coastal current

coastal current

[′kōs·təl ′kər·ənt]
(oceanography)
An offshore current flowing generally parallel to the shoreline with a relatively uniform velocity.
References in periodicals archive ?
"Flooding that decades ago usually happened only during a powerful or localized storm can now happen when a steady breeze or a change in coastal current overlaps with a high tide," it read.
This results in a narrow coastal current flowing southwestward along the coast (Blanton et al.
The area where the shark was caught is influenced by the Gulf of California, the Mexican Coastal Current, and the California Current System (Lavin et al., 2009).
The monsoon-driven, seasonally reversing currents alternately export low-salinity BoB water into the Arabian Sea (AS) via the East India Coastal Current (EICC) and Winter Monsoon Current (WMC) and import saltier Arabian Sea water into the BoB via the Summer Monsoon Current (SMC; e.g., Murty et al.
The term was originally used by fishermen of northern Peru to describe a warm southward coastal current that occasionally develops around the Christmas season; thus, the Spanish name referring to the Christ Child.
You can enjoy walking through the old town and arty types will appreciate the Coastal Current Arts Festival.
The 1 and 0.5 NM simulations suggest that the coastal current continues along the Estonian coast through to the entrance to the gulf.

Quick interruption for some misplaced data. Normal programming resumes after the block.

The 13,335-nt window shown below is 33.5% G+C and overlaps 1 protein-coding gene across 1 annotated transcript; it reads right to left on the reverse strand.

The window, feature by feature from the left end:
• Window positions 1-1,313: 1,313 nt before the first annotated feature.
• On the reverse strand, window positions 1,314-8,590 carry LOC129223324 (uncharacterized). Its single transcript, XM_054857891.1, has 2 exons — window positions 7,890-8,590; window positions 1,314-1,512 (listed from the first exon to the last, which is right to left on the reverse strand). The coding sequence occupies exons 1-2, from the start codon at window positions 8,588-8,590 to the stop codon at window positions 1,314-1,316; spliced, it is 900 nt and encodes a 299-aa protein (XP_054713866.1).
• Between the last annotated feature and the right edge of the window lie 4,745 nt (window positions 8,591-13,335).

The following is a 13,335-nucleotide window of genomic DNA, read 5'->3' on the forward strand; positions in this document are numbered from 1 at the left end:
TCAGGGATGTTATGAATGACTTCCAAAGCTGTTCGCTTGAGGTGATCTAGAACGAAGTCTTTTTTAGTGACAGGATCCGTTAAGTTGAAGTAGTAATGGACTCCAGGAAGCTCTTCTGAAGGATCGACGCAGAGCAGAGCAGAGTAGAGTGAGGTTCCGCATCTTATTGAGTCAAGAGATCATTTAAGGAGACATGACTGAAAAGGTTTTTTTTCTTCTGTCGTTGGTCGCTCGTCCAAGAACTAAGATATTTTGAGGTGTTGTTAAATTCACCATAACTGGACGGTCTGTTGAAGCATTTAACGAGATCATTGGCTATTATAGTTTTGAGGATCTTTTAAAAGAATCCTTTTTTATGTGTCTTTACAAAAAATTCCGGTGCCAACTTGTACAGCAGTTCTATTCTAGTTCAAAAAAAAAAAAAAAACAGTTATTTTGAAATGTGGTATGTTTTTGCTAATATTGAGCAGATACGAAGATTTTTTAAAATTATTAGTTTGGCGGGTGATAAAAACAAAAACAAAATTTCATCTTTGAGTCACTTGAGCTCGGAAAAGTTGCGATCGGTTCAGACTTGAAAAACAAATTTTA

Gerardo Gold, a scientist at the Centro de Investigación y Estudios Avanzados del Instituto Politécnico Nacional (IPN), said spilled crude could easily reach Mexico because of the inversion of the coastal current that normally occurs in August.
Although the study focuses on the Indian Ocean, the researchers believe that similar dynamics could drive coastal current variability in the Atlantic and Pacific oceans.
They then carefully navigated the glider up onto the shallows and rode in the coastal current north, producing a 230 kilometre alongshore transect-line of date from Deep Glen Bay to the Bay of Fires.
Even today, he says, a seafloor feature about 100 km southwest of the berg-scoured region--a broad area called the Charleston Bump--can cause instabilities in the Gulf Stream that deflect the current offshore for a few weeks at a time, causing reversals in the coastal current. At the height of the last ice age, when sea levels were substantially lower, the Gulf Stream may have been more frequently, if not permanently, deflected offshore.
The Norwegian coastal current; oceanography and climate.

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